It’s like I had to punish myself because ultimately I believed the things that were painful, that were being said to me on a daily basis. This song touches on my pain but is about forgiveness. Forgiving myself for not trusting myself to leave, for hurting myself, for making decisions that hurt others and myself. “Life and death flows from the tongue.”
I believe the things we say about ourselves are spells and when I was experiencing darkness I said and believed horrible and evil things about myself. So this song is about how I saw what it was and wasn’t. But I forgive myself for that and I will move forward with perseverance and grace.
In terms of the title ‘Mercy Mercury’ , the mercy is for just that: please have mercy while the mercury derives from the astrological phenomenon Mercury Retrograde, in which Mercury appears to move backwards, as we both go round the Sun, and communication is said to break down. I’m asking the planets, the stars, G-d, my ancestors to have mercy on me.
Shakira: What musical influences are there in the song?
Aneesa: Baile, Funk, Soul, a little Aneesa Marie.
Shakira: How is your music as a whole inspired by your Trini roots, and is there a mix of that and inspirations from London?
Aneesa: Trinidadian blood runs through my veins through and through so everything I do is inspired by my culture. However I think that I am inspired by the life I have lived, with all the lows and highs. I moved to London ten years ago and I feel like I’ve lived 100 lifetimes, with so many rich stories; hopefully that reflects in my music.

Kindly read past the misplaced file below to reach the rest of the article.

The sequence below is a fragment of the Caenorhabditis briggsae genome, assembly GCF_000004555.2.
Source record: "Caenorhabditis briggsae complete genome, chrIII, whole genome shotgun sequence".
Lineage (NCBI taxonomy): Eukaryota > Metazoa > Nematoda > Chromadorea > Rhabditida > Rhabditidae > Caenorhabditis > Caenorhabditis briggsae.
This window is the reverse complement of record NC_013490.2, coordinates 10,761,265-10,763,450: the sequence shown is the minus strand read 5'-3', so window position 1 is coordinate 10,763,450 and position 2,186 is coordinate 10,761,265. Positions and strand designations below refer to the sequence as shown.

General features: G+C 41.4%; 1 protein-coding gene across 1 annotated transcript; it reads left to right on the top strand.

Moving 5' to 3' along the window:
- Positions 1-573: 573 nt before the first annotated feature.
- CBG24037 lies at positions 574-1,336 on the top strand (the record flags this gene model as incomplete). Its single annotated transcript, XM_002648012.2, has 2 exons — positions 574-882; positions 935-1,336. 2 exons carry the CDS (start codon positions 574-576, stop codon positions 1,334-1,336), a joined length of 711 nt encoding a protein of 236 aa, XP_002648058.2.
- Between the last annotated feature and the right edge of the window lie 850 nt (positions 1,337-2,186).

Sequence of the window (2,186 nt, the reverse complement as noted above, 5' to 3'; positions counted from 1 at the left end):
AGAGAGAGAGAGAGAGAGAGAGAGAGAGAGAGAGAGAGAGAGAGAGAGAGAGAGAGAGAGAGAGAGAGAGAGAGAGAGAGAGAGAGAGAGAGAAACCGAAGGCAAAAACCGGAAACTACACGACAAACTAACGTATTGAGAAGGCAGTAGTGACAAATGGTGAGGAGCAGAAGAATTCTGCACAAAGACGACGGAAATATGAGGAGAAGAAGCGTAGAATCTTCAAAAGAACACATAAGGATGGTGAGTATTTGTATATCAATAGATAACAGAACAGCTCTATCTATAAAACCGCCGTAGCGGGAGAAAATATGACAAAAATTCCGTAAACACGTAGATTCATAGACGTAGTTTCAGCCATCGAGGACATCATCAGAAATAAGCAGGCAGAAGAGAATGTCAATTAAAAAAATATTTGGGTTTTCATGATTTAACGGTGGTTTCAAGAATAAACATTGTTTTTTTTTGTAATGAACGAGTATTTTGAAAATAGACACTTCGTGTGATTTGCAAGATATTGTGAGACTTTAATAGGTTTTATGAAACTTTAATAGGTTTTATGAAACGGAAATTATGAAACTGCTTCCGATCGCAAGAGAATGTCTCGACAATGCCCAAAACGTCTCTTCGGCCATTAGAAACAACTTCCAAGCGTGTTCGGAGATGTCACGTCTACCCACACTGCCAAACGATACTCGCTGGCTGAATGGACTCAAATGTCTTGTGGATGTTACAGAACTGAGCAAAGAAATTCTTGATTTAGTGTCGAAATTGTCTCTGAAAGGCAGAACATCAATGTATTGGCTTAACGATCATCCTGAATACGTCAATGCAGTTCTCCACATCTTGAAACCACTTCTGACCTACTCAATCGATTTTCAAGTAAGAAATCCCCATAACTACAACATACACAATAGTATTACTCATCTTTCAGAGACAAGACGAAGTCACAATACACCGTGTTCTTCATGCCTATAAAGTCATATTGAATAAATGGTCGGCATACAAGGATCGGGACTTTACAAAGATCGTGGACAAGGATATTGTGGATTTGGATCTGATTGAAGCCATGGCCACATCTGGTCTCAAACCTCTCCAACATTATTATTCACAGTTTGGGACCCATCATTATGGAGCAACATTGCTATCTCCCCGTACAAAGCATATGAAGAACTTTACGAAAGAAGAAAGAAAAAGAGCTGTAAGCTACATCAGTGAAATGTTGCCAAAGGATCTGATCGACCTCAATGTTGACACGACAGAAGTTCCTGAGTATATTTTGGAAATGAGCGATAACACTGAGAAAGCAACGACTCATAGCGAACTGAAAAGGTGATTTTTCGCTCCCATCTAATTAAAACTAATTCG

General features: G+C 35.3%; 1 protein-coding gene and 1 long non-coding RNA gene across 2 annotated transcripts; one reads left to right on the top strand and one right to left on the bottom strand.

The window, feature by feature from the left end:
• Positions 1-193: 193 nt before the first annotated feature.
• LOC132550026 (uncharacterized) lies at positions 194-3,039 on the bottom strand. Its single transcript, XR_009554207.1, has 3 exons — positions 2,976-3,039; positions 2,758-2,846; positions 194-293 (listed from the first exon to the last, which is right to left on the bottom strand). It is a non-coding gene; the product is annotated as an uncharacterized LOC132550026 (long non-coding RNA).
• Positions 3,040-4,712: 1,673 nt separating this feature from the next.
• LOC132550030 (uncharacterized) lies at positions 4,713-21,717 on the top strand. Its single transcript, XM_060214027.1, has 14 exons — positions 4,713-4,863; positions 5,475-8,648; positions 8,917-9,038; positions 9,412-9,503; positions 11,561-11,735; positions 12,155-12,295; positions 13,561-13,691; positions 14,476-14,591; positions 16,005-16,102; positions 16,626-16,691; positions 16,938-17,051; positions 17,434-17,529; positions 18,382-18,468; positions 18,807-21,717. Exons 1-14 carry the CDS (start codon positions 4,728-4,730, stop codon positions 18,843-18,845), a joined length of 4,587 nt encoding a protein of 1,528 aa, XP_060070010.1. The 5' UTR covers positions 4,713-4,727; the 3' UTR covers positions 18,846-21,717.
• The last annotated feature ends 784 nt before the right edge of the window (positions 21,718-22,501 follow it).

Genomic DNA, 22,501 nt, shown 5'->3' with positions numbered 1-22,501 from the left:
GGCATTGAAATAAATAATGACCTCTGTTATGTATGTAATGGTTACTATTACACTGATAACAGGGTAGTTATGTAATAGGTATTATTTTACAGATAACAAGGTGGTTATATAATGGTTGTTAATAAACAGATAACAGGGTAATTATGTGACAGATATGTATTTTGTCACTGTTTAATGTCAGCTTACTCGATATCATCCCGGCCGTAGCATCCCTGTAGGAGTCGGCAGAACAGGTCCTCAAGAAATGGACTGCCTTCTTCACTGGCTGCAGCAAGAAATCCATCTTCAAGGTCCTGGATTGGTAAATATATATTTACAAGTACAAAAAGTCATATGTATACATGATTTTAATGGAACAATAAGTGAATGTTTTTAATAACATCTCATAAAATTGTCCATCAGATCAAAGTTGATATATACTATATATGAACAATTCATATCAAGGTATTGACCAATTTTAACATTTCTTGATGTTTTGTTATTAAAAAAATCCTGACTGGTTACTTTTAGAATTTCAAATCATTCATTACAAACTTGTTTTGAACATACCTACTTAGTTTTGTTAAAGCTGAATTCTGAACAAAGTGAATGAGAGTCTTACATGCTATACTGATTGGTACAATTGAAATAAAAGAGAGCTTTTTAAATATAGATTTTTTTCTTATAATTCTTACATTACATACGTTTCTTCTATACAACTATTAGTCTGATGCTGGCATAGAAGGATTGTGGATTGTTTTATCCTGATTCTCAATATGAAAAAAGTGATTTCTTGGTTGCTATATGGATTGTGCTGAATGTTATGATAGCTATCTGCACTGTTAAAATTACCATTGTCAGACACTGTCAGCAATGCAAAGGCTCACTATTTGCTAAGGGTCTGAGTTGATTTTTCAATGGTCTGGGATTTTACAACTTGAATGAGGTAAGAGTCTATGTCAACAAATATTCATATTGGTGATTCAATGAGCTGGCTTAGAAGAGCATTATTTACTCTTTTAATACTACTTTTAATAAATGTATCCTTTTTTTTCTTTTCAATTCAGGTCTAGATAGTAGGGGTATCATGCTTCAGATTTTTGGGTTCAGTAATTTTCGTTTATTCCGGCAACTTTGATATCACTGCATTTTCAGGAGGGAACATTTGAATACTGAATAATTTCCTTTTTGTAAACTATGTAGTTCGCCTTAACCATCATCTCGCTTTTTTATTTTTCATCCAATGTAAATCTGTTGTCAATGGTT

Shakira: This is your first single since the pandemic: how did you stay creative during that time?
Aneesa: I tried to stay alive at that time. Being creative was the least of my concerns. I had a steady flow at the beginning of the pandemic but I came to understand that, if I am not okay, then there can be no creativity in music. Life is honouring ourselves, our bodies, spirits and mind.
Shakira: What messages do you think young people can take from this song?
Aneesa: Beside the fact that it’s a great song, they can take from it that one should be careful with the things they say about themselves. It’s okay to go through things but be forgiving towards yourself; you’re doing a good job!
Shakira: Have you got any advice for young singer/songwriters who want to produce their music successfully?
Aneesa: Have a plan and work backwards. I mean from the song, the writing, the video, the promo, everything. Trust in your ability; your time will come.
Shakira: Are you working on anything else lately that you want to plug?
Aneesa: I’ve got more singles for the summer, so please follow and subscribe etc, but I did drop a video for my singe ‘Suicide’, regarding sexual abuse and mental health. Support is always appreciated. __________________________________________________________________________________
When Aneesa sent me ‘Mercy Mercury’ I connected with it on the level of personal change and how to get through the dark times and into the sunshine. I feel like other young people can also enjoy and connect to the song for this reason, as well as Aneesa’s other awesome singles, collaborations and albums. I hope that more people listen to her music. Go check it out!
Shakira is a visually-impaired writer and graduate of Kings College London, living in Tottenham. Loving history, literature and especially the German language, she wants to use all of these interests in a career someday. She is a part-time German translator. Visit her website to find out more about her journalism and translation work.